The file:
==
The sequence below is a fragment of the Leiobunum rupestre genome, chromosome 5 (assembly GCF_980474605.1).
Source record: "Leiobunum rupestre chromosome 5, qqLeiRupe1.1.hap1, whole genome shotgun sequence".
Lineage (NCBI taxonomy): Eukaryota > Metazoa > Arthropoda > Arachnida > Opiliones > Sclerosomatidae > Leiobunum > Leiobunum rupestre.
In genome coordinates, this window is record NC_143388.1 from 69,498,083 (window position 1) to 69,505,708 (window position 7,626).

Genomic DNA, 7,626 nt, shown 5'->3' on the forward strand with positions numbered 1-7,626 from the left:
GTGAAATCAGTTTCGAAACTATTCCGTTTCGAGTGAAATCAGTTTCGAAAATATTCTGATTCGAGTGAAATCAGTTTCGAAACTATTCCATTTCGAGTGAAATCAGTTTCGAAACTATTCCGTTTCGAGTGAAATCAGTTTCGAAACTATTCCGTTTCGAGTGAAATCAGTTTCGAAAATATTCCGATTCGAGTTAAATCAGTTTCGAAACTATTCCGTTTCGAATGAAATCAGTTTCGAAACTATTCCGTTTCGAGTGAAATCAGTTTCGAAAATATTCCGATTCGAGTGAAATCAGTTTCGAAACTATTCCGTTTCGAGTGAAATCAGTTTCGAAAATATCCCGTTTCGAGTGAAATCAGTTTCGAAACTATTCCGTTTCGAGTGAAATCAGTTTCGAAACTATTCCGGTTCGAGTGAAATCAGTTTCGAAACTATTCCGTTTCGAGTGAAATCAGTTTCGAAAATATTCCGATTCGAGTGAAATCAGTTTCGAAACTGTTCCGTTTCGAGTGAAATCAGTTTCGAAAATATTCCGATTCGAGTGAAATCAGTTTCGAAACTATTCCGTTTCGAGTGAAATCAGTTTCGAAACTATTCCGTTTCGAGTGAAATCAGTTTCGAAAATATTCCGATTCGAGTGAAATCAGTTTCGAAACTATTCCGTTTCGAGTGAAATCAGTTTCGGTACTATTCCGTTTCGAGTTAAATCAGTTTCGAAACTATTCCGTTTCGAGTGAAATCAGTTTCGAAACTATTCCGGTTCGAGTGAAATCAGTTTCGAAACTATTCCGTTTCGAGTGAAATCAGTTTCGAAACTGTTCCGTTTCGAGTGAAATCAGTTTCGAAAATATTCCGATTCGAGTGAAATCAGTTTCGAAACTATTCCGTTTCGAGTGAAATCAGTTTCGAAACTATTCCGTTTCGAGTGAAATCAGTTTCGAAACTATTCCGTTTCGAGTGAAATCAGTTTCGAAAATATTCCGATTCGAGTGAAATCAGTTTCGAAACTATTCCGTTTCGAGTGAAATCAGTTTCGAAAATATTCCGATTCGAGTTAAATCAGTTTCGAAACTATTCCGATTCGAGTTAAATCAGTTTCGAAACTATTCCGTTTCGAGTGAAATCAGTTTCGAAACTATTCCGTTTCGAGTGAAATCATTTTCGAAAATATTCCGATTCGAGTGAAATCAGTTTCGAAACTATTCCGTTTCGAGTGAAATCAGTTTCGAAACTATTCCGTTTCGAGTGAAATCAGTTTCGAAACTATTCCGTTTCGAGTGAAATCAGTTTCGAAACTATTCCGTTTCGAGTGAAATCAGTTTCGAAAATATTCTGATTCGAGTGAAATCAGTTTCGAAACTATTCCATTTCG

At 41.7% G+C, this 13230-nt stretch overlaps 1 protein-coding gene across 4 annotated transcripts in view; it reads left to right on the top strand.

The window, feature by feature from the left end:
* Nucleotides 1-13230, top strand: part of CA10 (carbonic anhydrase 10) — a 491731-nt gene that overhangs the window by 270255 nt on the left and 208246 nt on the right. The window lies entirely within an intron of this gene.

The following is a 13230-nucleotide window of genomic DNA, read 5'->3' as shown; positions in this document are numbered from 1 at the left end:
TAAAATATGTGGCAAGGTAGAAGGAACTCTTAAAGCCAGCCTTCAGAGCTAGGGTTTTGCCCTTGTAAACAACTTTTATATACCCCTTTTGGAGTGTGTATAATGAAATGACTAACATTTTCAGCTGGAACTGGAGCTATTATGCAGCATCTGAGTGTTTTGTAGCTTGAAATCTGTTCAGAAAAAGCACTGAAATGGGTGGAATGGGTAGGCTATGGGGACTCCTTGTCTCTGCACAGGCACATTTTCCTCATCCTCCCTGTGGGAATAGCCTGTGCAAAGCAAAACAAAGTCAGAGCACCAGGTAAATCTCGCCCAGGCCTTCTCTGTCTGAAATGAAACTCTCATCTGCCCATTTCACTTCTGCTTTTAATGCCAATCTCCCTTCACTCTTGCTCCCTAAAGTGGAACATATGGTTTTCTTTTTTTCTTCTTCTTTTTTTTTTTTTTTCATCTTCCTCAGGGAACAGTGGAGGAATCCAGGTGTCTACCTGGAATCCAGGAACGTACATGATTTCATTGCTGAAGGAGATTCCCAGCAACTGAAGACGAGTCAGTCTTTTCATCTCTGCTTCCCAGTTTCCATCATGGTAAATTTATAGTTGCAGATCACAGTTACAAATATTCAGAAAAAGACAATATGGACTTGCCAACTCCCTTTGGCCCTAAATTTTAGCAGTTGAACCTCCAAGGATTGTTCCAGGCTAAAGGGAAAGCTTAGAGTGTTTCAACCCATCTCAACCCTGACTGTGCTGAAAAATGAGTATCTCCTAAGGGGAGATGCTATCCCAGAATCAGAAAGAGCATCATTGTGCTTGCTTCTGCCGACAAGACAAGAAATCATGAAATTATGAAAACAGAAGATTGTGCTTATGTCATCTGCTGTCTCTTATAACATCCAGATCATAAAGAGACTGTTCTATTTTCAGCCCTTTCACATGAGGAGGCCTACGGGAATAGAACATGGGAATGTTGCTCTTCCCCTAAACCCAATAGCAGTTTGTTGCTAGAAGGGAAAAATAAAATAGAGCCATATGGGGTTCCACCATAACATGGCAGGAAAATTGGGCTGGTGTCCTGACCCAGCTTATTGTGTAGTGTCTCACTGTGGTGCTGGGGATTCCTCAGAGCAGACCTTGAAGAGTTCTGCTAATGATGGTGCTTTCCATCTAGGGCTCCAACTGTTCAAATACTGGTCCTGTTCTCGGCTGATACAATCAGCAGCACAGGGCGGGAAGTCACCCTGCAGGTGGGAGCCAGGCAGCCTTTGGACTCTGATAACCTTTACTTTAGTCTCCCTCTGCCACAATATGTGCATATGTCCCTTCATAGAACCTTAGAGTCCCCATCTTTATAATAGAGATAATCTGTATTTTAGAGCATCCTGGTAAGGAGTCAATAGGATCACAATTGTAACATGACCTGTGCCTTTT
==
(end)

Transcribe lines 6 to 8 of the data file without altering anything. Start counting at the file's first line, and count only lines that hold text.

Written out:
GTGAAATCAGTTTCGAAACTATTCCGTTTCGAGTGAAATCAGTTTCGAAAATATTCTGATTCGAGTGAAATCAGTTTCGAAACTATTCCATTTCGAGTGAAATCAGTTTCGAAACTATTCCGTTTCGAGTGAAATCAGTTTCGAAACTATTCCGTTTCGAGTGAAATCAGTTTCGAAAATATTCCGATTCGAGTTAAATCAGTTTCGAAACTATTCCGTTTCGAATGAAATCAGTTTCGAAACTATTCCGTTTCGAGTGAAATCAGTTTCGAAAATATTCCGATTCGAGTGAAATCAGTTTCGAAACTATTCCGTTTCGAGTGAAATCAGTTTCGAAAATATCCCGTTTCGAGTGAAATCAGTTTCGAAACTATTCCGTTTCGAGTGAAATCAGTTTCGAAACTATTCCGGTTCGAGTGAAATCAGTTTCGAAACTATTCCGTTTCGAGTGAAATCAGTTTCGAAAATATTCCGATTCGAGTGAAATCAGTTTCGAAACTGTTCCGTTTCGAGTGAAATCAGTTTCGAAAATATTCCGATTCGAGTGAAATCAGTTTCGAAACTATTCCGTTTCGAGTGAAATCAGTTTCGAAACTATTCCGTTTCGAGTGAAATCAGTTTCGAAAATATTCCGATTCGAGTGAAATCAGTTTCGAAACTATTCCGTTTCGAGTGAAATCAGTTTCGGTACTATTCCGTTTCGAGTTAAATCAGTTTCGAAACTATTCCGTTTCGAGTGAAATCAGTTTCGAAACTATTCCGGTTCGAGTGAAATCAGTTTCGAAACTATTCCGTTTCGAGTGAAATCAGTTTCGAAACTGTTCCGTTTCGAGTGAAATCAGTTTCGAAAATATTCCGATTCGAGTGAAATCAGTTTCGAAACTATTCCGTTTCGAGTGAAATCAGTTTCGAAACTATTCCGTTTCGAGTGAAATCAGTTTCGAAACTATTCCGTTTCGAGTGAAATCAGTTTCGAAAATATTCCGATTCGAGTGAAATCAGTTTCGAAACTATTCCGTTTCGAGTGAAATCAGTTTCGAAAATATTCCGATTCGAGTTAAATCAGTTTCGAAACTATTCCGATTCGAGTTAAATCAGTTTCGAAACTATTCCGTTTCGAGTGAAATCAGTTTCGAAACTATTCCGTTTCGAGTGAAATCATTTTCGAAAATATTCCGATTCGAGTGAAATCAGTTTCGAAACTATTCCGTTTCGAGTGAAATCAGTTTCGAAACTATTCCGTTTCGAGTGAAATCAGTTTCGAAACTATTCCGTTTCGAGTGAAATCAGTTTCGAAACTATTCCGTTTCGAGTGAAATCAGTTTCGAAAATATTCTGATTCGAGTGAAATCAGTTTCGAAACTATTCCATTTCG

At 41.7% G+C, this 13230-nt stretch overlaps 1 protein-coding gene across 4 annotated transcripts in view; it reads left to right on the top strand.

The window, feature by feature from the left end: